‘Mini-med school’ concept returns to OUWB for Class of 2026 parents, families
An image of families taking part in a TBL session
Family members of OUWB's Class of 2026 participated in a mock team-based learning session.

As OUWB’s Class of 2026 began its week of orientation, parents, families, and friends experienced a small sampling of what medical school will be like for the future physicians.

“OUWB: The Next Four Years” was hosted by the school’s development team.

During the event, the audience of more than 100 learned about scholarship opportunities, took part in a team-based learning activity, saw how medical students work with standardized patients, and were educated about OUWB’s new body donor program. Campus tours also were available.

Based on a “mini-medical school” concept, it was the first time since 2019 that friends and loved ones of OUWB students had the opportunity to participate in such a program. The global pandemic prohibited the program from taking place the last two years.

“The number one reason for this program is to provide information about what their medical student is going to be doing,” said Jordan Nash, development associate, OUWB. “The other big piece is helping understand what a parent do to support their student over the course of their medical school journey.”

Parents like James Karsten, father of Joel Karsten, of Grand Rapids, said they found the event "very helpful."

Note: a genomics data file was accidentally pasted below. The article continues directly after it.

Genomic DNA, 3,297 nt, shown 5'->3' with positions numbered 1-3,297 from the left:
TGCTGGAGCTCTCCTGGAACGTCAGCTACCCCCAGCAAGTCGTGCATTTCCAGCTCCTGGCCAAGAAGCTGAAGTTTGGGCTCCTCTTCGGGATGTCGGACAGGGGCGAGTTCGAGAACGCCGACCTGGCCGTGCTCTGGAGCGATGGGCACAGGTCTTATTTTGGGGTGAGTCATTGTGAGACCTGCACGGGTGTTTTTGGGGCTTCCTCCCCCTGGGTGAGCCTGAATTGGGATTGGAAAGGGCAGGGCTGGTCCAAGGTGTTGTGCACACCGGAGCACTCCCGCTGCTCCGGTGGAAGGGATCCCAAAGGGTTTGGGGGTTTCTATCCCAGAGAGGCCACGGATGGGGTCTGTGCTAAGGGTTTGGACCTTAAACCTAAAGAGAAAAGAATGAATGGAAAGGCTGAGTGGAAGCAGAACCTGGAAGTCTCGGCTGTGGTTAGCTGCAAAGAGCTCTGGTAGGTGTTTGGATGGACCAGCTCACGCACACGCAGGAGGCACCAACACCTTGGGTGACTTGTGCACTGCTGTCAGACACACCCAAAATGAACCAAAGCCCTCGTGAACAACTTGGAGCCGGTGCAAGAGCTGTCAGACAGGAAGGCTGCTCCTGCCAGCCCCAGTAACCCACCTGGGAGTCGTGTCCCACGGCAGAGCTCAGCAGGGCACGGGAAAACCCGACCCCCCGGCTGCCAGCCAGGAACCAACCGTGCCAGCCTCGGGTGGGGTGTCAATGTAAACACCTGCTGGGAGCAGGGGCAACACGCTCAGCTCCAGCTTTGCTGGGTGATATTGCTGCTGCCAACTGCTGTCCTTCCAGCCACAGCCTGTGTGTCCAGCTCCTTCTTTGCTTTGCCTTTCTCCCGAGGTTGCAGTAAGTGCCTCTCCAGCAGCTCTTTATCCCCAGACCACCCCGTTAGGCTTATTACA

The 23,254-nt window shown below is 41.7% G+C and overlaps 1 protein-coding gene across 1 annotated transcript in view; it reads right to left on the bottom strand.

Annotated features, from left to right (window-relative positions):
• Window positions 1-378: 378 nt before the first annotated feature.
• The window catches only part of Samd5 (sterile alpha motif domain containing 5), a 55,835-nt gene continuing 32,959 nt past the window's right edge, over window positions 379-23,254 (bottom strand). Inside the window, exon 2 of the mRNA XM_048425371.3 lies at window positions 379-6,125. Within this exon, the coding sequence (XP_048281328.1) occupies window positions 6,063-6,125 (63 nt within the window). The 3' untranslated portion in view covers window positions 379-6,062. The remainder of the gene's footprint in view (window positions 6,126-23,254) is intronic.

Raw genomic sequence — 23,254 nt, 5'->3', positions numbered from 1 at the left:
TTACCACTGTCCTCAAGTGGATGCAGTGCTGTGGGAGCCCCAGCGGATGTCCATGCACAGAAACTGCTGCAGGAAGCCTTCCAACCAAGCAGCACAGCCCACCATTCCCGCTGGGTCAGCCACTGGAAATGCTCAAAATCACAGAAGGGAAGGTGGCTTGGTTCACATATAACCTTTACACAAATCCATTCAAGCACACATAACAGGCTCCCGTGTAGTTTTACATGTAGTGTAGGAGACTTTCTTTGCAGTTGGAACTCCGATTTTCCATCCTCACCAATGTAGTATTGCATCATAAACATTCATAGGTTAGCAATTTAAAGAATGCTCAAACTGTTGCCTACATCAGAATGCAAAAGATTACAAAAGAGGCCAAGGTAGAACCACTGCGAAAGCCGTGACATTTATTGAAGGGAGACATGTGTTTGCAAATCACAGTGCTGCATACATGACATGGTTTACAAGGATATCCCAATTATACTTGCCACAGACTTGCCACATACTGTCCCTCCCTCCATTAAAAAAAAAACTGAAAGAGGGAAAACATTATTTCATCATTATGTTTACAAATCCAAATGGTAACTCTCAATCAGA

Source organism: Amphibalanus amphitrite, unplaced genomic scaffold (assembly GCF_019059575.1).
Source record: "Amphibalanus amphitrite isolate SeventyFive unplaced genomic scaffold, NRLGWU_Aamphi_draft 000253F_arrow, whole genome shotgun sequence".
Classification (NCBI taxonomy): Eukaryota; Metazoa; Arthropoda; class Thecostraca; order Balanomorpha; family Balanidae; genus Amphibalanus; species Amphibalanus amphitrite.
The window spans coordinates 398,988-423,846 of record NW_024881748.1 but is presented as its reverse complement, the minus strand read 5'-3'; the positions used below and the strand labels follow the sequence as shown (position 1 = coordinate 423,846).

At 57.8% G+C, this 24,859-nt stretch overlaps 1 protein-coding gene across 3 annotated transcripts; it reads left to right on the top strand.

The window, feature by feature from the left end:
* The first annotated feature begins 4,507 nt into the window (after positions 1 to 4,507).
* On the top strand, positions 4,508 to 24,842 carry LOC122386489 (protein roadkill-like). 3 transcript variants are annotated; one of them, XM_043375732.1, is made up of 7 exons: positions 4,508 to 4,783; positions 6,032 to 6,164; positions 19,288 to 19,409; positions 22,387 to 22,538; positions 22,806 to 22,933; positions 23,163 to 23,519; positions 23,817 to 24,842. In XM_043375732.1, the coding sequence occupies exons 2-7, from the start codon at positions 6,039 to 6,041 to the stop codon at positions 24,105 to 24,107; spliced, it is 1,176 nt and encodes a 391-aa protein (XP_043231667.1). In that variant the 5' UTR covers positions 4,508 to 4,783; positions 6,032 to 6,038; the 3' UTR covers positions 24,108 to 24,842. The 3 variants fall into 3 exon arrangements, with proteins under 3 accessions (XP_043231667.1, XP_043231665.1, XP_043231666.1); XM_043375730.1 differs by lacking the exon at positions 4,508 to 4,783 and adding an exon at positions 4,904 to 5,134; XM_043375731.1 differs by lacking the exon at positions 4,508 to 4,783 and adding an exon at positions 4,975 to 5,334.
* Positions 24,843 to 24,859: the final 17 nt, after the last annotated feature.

"It was inviting, welcoming, and reassuring," he said. "We know how hard it was for our son to get here, how hard it will be moving here...it's nice to think there's a team here who really gets that."

'The journey is just beginning'

Duane Mezwa, M.D., Stephan Sharf Dean, OUWB, kicked off the event by welcoming the family members.

“Your sons and daughters have come a long way, but the journey is just beginning. There’s still a long way to go,” he said. “But without your help, they never would have made it to this point. I appreciate how much you did to help get them here.”

Mezwa also provided a general overview of the “Next Four Years” program.

He said it was designed to “provide you with insight into what your students can expect over the next four years during their medical education journey, and how you, their family, can really support them during that time.”

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Following Mezwa’s welcome, two longtime administrators took the stage for an engaging and informative session on team-based learning (TBL) — an important component of the OUWB curriculum.

It was presented by Bob Noiva, Ph.D., associate dean, Graduate Studies and Community Integration, and associate professor, Department of Foundational Medical Studies, and David Thomas, Ph.D., associate dean, Preclinical Education, and associate professor, Department of Foundational Medical Studies.

Essentially, audience members were presented with a hypothetical problem — fixing a car — and asked to diagnose the problem and come up with a solution. They were asked to do this individually and then as a group to demonstrate, among other things, how working as a team yields better results.

“This is to show the power of teams, which is essential in health care because you depend on others,” he said. “That’s why you get referred to a physician who may be a specialist in an area or they send you out for lab tests…you have to be part of a team.”